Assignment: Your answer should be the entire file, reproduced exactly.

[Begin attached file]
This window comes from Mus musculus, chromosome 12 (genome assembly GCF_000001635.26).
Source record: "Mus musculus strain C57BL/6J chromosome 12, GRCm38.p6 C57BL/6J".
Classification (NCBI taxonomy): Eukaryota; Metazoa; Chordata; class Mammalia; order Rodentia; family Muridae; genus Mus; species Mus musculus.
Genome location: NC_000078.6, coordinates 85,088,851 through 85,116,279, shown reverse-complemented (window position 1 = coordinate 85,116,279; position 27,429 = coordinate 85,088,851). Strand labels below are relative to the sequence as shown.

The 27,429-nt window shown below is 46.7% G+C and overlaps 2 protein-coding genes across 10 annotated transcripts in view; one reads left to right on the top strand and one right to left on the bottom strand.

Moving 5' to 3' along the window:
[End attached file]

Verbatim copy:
This window comes from Mus musculus, chromosome 12 (genome assembly GCF_000001635.26).
Source record: "Mus musculus strain C57BL/6J chromosome 12, GRCm38.p6 C57BL/6J".
Classification (NCBI taxonomy): Eukaryota; Metazoa; Chordata; class Mammalia; order Rodentia; family Muridae; genus Mus; species Mus musculus.
Genome location: NC_000078.6, coordinates 85,088,851 through 85,116,279, shown reverse-complemented (window position 1 = coordinate 85,116,279; position 27,429 = coordinate 85,088,851). Strand labels below are relative to the sequence as shown.

The 27,429-nt window shown below is 46.7% G+C and overlaps 2 protein-coding genes across 10 annotated transcripts in view; one reads left to right on the top strand and one right to left on the bottom strand.

Moving 5' to 3' along the window: